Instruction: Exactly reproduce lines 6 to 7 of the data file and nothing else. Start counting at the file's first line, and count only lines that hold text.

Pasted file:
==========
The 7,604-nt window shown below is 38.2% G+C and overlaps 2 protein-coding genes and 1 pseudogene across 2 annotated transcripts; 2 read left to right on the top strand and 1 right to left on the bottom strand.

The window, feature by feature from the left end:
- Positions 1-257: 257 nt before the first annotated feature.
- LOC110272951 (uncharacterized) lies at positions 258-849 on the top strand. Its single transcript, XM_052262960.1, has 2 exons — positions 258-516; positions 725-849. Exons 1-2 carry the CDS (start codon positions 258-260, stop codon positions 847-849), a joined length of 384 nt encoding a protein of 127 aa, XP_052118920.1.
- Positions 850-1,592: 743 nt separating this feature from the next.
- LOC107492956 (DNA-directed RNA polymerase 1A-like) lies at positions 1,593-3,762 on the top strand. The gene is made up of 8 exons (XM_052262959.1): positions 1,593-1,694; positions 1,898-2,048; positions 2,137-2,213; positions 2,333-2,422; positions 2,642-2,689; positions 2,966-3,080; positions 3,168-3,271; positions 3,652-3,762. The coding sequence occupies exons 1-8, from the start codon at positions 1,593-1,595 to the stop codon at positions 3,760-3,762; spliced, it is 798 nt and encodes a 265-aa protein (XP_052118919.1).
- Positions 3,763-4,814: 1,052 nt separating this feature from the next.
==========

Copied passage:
- LOC107492956 (DNA-directed RNA polymerase 1A-like) lies at positions 1,593-3,762 on the top strand. The gene is made up of 8 exons (XM_052262959.1): positions 1,593-1,694; positions 1,898-2,048; positions 2,137-2,213; positions 2,333-2,422; positions 2,642-2,689; positions 2,966-3,080; positions 3,168-3,271; positions 3,652-3,762. The coding sequence occupies exons 1-8, from the start codon at positions 1,593-1,595 to the stop codon at positions 3,760-3,762; spliced, it is 798 nt and encodes a 265-aa protein (XP_052118919.1).
- Positions 3,763-4,814: 1,052 nt separating this feature from the next.